Monthly Archives

December 2020

Indiana Unemployment Tax Rates Hold Steady for 2021

The Indiana Department of Workforce Development has stated that the range of unemployment tax rates for 2021 will remain unchanged from 2020.

Effective January 1, 2021, unemployment tax rates are to range from 0.50% to 3.80% for positive-rated employers and from 4.90% to 7.40% for negative-rated employers. A solvency surcharge is not to be in effect for 2021.

The new employer unemployment tax rate will remain at 2.50% in 2021, unchanged from 2020.

The tax rate for new construction employers also is to be 2.50%, down from 2.53% for 2020.

Indiana’s unemployment taxable wage base is to be $9,500 for 2021, unchanged from 2020.

As always, if there are any questions please do not hesitate to contact us or visit our website at www.thomas-and-company.com.

Montana Unemployment Tax Rates Hold Steady for 2021

The Montana Department of Labor has announced that unemployment tax rates are not to change for 2021.

Effective January 1, 2021, unemployment tax rates for experience-rated employers are to be determined with Schedule 1, with tax rate ranging from 0.13% to 1.60% for positive-rated employers and from 3.10% to 6.30% for negative-rated employers. These rates include the Administrative Fund Tax attributable to all employers; 0.13% for positive-rated employers and 0.18% for negative-rated employers.

Montana’s unemployment taxable wage base is to be $35,300 in 2021, up from $34,100 in 2020.

As always, if there are any questions please do not hesitate to contact us or visit our website at www.thomas-and-company.com.

Arizona Unemployment Tax Rates Set to Rise in 2021

The Arizona Department of Economic Security announced that employers should expect unemployment tax rates to be higher in 2021 than in 2020.

Effective January 1, 2021, unemployment tax rates will range from 0.08% to 10.30% for positive-rated employers and from 10.87% to 20.60% for negative-rated employers. In comparison, tax rates in 2020 ranged from 0.05% to 6.42% for positive-rated employers and from 6.78% to 12.85% for negative-rated employers.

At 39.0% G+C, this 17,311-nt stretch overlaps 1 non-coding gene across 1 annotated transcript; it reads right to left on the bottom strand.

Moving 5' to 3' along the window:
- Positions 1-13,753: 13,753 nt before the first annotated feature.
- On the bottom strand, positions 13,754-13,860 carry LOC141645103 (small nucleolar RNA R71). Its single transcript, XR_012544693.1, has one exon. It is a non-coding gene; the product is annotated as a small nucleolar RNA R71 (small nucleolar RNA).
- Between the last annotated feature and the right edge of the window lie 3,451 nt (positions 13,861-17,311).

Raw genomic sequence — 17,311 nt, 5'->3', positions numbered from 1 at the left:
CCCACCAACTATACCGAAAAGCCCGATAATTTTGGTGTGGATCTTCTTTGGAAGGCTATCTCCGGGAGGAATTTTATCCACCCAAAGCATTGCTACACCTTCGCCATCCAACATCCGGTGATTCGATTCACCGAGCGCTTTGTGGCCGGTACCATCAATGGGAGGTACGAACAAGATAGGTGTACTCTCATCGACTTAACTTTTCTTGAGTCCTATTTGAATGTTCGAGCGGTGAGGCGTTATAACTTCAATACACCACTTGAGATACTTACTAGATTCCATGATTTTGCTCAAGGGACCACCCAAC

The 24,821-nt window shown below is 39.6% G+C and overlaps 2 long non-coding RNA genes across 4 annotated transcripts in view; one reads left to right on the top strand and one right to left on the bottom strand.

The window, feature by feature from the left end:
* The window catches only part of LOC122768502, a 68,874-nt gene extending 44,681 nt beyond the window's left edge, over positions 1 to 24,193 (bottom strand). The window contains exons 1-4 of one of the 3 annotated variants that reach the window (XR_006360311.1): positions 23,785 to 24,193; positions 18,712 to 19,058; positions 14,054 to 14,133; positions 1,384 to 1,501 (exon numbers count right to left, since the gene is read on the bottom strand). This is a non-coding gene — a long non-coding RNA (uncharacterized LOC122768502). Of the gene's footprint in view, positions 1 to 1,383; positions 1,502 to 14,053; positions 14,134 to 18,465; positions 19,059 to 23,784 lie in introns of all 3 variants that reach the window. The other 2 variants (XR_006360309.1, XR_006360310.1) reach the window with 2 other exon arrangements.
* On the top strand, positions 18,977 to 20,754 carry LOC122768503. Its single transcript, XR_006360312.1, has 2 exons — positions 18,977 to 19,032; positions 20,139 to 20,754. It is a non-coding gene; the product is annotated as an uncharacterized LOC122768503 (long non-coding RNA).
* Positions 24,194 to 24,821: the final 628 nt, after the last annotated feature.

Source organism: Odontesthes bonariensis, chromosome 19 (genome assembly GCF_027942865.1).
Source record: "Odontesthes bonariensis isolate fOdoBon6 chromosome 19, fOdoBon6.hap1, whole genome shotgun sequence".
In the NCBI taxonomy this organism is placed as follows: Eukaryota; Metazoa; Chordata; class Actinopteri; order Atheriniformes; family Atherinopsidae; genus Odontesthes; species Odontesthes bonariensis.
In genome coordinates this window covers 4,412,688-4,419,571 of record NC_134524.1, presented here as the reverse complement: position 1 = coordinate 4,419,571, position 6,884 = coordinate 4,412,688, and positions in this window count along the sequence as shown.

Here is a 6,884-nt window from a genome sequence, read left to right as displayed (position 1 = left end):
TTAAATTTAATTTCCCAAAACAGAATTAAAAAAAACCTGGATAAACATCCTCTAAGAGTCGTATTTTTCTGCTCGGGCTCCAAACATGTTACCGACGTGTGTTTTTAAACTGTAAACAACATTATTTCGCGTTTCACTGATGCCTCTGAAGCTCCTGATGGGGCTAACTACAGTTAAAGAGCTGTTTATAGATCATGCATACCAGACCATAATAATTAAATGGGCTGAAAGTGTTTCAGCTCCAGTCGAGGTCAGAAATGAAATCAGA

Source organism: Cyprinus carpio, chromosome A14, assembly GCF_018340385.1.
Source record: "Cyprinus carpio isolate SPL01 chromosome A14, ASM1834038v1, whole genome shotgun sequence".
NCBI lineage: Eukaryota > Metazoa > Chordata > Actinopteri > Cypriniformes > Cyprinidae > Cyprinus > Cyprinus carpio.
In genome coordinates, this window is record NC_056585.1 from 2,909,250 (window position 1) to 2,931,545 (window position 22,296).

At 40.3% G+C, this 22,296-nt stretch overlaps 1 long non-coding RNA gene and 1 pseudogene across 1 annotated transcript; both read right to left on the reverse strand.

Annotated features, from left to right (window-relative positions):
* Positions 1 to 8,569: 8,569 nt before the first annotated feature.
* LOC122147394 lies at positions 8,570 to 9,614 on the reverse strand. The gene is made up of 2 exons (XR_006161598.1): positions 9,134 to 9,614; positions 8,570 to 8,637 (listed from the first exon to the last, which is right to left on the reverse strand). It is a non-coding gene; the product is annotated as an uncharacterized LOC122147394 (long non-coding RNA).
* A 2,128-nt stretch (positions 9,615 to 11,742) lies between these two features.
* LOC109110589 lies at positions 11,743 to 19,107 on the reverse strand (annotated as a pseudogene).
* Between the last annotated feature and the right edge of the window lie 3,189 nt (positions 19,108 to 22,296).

The tax rate for new employers is 2.00% for 2021, unchanged from 2020.

Arizona’s unemployment taxable wage base is $7,000 for 2021, unchanged from 2020.

As always, if there are any questions please do not hesitate to contact us or visit our website at www.thomas-and-company.com.

Missouri’s 2021 Minimum Wage Requirement

The state of Missouri advises that their minimum wage rate will be $10.30 per hour effective January 1, 2021.

Pursuant to Proposition B, which was approved by Missouri on November 6, 2018, the minimum wage will increase 85 cents per hour each year through 2023. Missouri requires all private businesses to pay, at a minimum, the $10.30 hourly rate. Retail and service businesses whose gross annual sales are less than $500,000 are the exception to this requirement. Compensation for tipped associates, however, must total at least $10.30 per hour. Employers are required to pay tipped associates at least 50 percent of the minimum wage, plus any amount necessary to bring an associate’s total compensation to a minimum of $10.30 per hour. Missouri’s minimum wage law does not apply to public employers, nor does it allow the state’s minimum wage to be lower than the federal minimum wage rate.

For more information about the minimum wage requirements and for downloadable a copy of the updated poster, visit labor.mo.gov/DLS/MinimumWage. A printable version of the poster, along with other required posters for businesses, can be found at labor.mo.gov/posters.

“Congress Passes $900 Billion in Pandemic Relief Package”

On December 21, 2020, Congress passed the second-largest economic rescue package in American history surpassing the $787 billion stimulus package passed in response to the financial crisis in 2009. This comes just behind the $1.8 trillion virus relief package that was signed into law earlier this year. The pandemic relief in conjunction with the omnibus spending bill totals more than $2.3 trillion and the vast package includes many tax benefits and provisions, energy provisions, national security provisions, and COVID-19 crisis related assistance.

As part of the Consolidated Appropriations Act, the “Continued Assistance for Unemployed Workers Act of 2021” bill language includes the extension of the CARES Act unemployment insurance provisions, specifically the Pandemic Unemployment Assistance (PUA) and Pandemic Emergency Unemployment Compensation (PEUC) programs until March 14, 2021. This bill provides an additional $300 per week in unemployment benefits for the next eleven weeks under the Federal Pandemic Unemployment Compensation (FPUC) program, extends the number of weeks of benefits an otherwise eligible individual may receive from 39 weeks to 50 weeks, and extends the funding of the first week of compensable regular unemployment for those states with no waiting week provision. The Families First Act received full federal funding of extended unemployment compensation and allows for short-time compensation under a short-time compensation program, plus financing, which was also extended to March 14, 2020.